After the DCP…
April 30, 2019
There’s something to be said for sustainability.
What that something is, though, is hard to say.
As concepts go, it’s right up there with adaptability and durability, except that sustainability takes in a lot more territory.
Sustainability is self-contained. It is the means and the end presented as a package. Even when it is aspirational, as it most often is, there is a logic and an ethos to it that instills confidence and suppresses the natural tendency to be skeptical.
Sustainability, it seems, begets believability.
But in its biggest-picture context, sustainability is the ideal rather than the working model, the hoped-for outcome rather than the fungible one. That’s why believing, or wanting to believe, is so important to the process, because, depending on how everything works out, the difference can be stark, like having blanket coverage and owning a blanket.
It’s difficult to know where the Imperial Irrigation District’s “smaller but sustainable” Salton Sea falls on that continuum of hard and soft landings, but it is nothing if not an aspiration. Not the smaller part, as that is proceeding/receding at a record pace, but the sustainable corollary that was supposed to serve as a 10-year roadmap for the sea remains half-funded and has yielded no new projects on the ground.
To be fair, the state’s Salton Sea Management Program has roughly $280 million in committed funds and projects with performance milestones to cover 30,000 acres of exposed playa in the next decade. For a gauge of just how rapidly the shoreline is receding, consider that the total exposed lakebed in that same timeframe is projected to be more than 60,000 acres.
This is an inauspicious start to California finally meeting its restoration/mitigation obligation to the sea under the 2003 Quantification Settlement Agreement. But it is also the most viable path to something like sustainability for a lake that, until now, has been a living case study of official neglect and a synonym for death and dying.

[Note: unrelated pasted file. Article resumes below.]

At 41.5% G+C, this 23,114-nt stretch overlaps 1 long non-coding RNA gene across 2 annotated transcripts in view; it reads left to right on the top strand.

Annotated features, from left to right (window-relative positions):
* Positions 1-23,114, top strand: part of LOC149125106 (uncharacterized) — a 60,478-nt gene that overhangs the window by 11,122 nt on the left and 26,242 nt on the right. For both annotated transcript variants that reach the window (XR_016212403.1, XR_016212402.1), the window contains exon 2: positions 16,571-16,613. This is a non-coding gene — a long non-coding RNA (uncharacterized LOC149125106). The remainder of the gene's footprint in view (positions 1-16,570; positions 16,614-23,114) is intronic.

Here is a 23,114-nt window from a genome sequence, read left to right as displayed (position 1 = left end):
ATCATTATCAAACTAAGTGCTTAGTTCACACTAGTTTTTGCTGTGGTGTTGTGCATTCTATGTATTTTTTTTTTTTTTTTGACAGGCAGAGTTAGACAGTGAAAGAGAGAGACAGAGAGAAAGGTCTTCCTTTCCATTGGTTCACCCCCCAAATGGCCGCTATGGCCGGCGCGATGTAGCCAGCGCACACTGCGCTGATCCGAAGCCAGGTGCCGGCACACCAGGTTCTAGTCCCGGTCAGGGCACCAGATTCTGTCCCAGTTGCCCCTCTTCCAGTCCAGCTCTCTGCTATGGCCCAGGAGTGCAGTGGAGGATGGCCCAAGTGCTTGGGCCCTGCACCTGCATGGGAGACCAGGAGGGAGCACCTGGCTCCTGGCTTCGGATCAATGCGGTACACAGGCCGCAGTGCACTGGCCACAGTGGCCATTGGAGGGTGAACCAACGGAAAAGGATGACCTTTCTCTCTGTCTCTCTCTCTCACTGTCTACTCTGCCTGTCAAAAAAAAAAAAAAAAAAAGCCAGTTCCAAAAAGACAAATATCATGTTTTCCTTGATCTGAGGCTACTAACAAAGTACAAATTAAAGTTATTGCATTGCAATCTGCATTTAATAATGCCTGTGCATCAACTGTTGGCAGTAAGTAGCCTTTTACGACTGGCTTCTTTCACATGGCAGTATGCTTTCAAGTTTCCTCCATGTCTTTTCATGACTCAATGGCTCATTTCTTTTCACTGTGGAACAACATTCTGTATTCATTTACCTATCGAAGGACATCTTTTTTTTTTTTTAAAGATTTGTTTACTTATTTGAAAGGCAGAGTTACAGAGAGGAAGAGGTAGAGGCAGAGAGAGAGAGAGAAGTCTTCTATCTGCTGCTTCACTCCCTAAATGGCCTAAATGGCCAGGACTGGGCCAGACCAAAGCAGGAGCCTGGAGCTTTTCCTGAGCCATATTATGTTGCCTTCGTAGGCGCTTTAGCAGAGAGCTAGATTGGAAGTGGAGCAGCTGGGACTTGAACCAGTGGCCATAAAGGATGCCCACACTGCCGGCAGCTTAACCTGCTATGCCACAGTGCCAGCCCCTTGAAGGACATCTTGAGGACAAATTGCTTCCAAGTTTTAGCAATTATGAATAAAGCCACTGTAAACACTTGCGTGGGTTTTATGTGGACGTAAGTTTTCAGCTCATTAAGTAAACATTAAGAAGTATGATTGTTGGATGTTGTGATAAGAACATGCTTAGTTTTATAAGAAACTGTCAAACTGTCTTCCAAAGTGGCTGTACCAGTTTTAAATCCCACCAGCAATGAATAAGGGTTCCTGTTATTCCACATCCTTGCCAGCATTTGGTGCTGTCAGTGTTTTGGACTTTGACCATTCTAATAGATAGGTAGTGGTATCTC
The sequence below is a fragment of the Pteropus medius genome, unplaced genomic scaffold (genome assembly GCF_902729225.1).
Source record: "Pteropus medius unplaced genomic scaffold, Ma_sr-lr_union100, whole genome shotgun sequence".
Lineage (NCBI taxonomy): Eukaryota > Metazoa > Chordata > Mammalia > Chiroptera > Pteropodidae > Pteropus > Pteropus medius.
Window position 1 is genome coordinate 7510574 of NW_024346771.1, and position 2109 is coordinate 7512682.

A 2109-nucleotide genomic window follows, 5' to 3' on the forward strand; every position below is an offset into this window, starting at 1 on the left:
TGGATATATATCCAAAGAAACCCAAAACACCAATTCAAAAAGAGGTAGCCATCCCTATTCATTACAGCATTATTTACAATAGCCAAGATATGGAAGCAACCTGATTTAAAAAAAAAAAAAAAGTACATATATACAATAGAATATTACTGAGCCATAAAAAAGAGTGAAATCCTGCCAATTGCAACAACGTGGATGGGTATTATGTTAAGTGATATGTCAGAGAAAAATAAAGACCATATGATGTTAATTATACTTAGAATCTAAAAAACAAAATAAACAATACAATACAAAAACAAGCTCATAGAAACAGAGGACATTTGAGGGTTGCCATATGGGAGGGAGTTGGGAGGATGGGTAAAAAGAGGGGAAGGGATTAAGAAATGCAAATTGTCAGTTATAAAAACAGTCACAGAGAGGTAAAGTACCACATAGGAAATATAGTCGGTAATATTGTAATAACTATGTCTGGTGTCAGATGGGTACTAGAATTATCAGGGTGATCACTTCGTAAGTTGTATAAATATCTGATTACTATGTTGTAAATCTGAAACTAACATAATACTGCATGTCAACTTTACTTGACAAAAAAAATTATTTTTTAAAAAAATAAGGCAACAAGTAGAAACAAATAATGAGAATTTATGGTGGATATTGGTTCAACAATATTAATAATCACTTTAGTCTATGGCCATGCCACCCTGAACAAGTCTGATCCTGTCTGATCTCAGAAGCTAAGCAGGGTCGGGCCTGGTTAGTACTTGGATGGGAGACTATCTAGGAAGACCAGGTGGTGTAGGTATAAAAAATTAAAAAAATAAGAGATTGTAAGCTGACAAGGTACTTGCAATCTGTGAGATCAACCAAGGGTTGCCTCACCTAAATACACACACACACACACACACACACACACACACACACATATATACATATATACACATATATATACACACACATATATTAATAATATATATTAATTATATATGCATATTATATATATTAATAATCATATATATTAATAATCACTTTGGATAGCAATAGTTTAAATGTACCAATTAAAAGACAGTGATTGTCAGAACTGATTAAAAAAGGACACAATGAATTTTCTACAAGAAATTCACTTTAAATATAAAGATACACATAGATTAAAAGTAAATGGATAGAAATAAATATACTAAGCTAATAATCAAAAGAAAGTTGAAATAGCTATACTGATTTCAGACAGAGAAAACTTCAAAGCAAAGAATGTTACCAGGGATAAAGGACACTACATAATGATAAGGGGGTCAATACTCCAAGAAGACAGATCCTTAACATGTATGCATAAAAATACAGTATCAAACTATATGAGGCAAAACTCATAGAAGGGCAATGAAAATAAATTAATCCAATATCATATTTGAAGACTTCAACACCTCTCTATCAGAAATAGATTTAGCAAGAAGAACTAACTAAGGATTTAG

Reports of the Salton Sea’s false death have not only been greatly exaggerated, they have been used as a pretext to question the efficacy of trying to save it. This approach to dealing with any potentially intractable problem by further stigmatizing it, a favorite of the hard-right, may have worked a generation or so ago, when the Salton Sea was still capable of being stigmatized, but in 2019 it sounds too much like environmental euthanasia to be taken seriously.
That’s because the one inescapable truth about the Salton Sea, not to mention the single most compelling argument for ensuring its sustainable future, is that it isn’t going anywhere.
What this means for the water transfers within California that were authorized under the QSA, or for the Drought Contingency Plan to protect critical elevations at Lakes Mead and Powell on the Colorado River is muddled and will take sorting out, now that IID and the Salton Sea have been banished to the island-nation of the Imperial Valley.
But when the next multi-state water-sharing pact is needed to sustain the two reservoirs, as it surely will be, there is going to be a reckoning and the Salton Sea question won’t be as easy to duck or deflect or to make disappear.
If sustainability is to be real on the Colorado River, then it has to be more than a dream for the Salton Sea. Because anything less than that low threshold won’t just be seen as unbelievable.
It will be unsustainable.